Facebook's Calibra chief responds to Senate committee's concerns on Libra cryptocurrency

David Marcus, the head of Facebook’s financial services subsidiary Calibra, called for collaboration with lawmakers in a letter to senators following the company’s new digital currency Libra.

Marcus addressed the letter to the called Sens. Mike Crapo, R-Idaho, and Sherrod Brown, D-Ohio, the chairman and ranking member, respectively, of the U.S. Senate Committee on Banking, Housing and Urban Affairs.

“We understand that big ideas take time, that policymakers and others are raising important questions, and that we can’t do this alone,” the letter stated. “We want, and need, governments, central banks, regulators, non-profits, and other stakeholders at the table and value all of the feedback we have received.”

Facebook's cryptocurrency Libra is slated to launch in 2020 and be a profitable venture for the social media platform. However, Facebook has received push back over its poor record on privacy and dominance in social media, message and related businesses. Last month, Brown said the digital currency will give the tech giant unfair competitive advantages in collecting data on financial transactions as well as control over fees.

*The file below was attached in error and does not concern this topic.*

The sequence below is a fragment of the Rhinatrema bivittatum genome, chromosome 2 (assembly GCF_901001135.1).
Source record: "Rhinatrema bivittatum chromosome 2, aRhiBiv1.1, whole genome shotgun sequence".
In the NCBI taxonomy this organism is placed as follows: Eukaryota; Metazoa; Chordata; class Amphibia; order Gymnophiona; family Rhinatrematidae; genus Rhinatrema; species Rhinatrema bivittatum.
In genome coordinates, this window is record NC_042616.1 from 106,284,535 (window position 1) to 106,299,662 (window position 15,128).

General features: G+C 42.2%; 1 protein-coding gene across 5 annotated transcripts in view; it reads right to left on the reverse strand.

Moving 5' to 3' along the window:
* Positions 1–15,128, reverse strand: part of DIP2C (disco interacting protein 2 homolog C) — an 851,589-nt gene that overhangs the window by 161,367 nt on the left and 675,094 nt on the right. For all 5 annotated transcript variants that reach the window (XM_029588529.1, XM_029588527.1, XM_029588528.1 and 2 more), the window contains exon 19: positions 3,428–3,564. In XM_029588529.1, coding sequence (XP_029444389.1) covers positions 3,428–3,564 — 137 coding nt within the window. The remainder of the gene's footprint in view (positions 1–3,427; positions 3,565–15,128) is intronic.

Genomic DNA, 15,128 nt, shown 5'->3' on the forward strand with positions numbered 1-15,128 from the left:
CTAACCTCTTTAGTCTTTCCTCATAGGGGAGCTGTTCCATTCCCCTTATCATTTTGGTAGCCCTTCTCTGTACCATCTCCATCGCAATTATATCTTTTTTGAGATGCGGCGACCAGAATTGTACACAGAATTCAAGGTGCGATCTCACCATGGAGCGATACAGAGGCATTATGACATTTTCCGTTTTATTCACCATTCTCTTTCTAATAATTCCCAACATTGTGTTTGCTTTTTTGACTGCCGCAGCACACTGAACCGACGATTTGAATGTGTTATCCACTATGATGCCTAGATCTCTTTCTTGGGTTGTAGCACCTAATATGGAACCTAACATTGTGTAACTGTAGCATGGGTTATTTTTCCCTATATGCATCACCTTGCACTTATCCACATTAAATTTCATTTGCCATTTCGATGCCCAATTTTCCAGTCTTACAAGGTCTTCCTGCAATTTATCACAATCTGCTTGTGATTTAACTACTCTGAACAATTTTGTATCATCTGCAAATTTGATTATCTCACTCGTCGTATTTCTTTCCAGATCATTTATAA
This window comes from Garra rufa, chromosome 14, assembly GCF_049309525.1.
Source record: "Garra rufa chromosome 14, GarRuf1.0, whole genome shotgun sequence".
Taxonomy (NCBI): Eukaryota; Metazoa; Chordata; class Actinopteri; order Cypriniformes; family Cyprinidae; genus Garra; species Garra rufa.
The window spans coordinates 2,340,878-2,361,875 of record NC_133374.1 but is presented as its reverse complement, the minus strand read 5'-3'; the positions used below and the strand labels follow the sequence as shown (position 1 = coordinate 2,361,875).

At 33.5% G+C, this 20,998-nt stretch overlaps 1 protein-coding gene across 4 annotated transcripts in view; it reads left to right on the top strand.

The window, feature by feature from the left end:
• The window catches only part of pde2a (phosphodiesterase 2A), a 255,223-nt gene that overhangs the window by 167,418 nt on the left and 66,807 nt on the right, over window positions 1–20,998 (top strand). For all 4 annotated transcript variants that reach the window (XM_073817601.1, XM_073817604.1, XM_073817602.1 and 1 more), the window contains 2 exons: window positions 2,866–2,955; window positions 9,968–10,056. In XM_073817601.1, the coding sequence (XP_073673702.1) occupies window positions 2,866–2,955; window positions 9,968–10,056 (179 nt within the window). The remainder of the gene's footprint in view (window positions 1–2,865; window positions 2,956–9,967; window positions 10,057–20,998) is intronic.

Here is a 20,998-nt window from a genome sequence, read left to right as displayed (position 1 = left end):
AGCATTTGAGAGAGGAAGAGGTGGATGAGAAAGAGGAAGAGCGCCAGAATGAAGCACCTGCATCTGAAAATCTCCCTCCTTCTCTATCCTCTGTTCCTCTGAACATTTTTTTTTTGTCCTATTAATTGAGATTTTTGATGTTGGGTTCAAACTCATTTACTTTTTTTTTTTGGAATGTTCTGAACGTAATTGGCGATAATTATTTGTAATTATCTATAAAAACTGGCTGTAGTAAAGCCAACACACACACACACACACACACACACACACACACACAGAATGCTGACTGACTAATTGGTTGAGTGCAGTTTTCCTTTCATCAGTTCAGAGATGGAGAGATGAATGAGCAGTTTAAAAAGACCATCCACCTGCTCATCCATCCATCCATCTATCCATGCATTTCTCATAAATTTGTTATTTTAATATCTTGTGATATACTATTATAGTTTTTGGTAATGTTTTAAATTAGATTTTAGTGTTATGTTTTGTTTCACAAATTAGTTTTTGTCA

"Facebook is already too big and too powerful," Brown said at the time.

Marcus is slated to testify before the Senate Banking Committee regarding Facebook’s cryptocurrency on July 16. The following day, the House Financial Service Committee will hold a hearing on the digital currency. House Committee Chairwoman Rep. Maxine Waters, D-Calif., asked Facebook to put the Libra currency plans on hold. She said Facebook is “continuing its unchecked expansion and extending its reach into the lives of its users.”

In the letter, Marcus said Calibra will offer its consumers anti-fraud protections and vowed it will protect user privacy. He also wrote Calibra will “not share account information or financial data with Facebook or any third party without customer consent, except for data shared with law enforcement and regulatory agencies as required by law, such as for AML, CFT, and sanctions purposes.”

“I want to give you my personal assurance that we are committed to taking the time to do this right,” Marcus wrote in the letter.


Marcus told FOX Business that the cryptocurrency has garnered the support of 27 companies including Visa and Mastercard. He said the new currency is stable and will be run on blockchain technology.

FOX Business’ Julia Limitone and The Associated Press contributed to this report.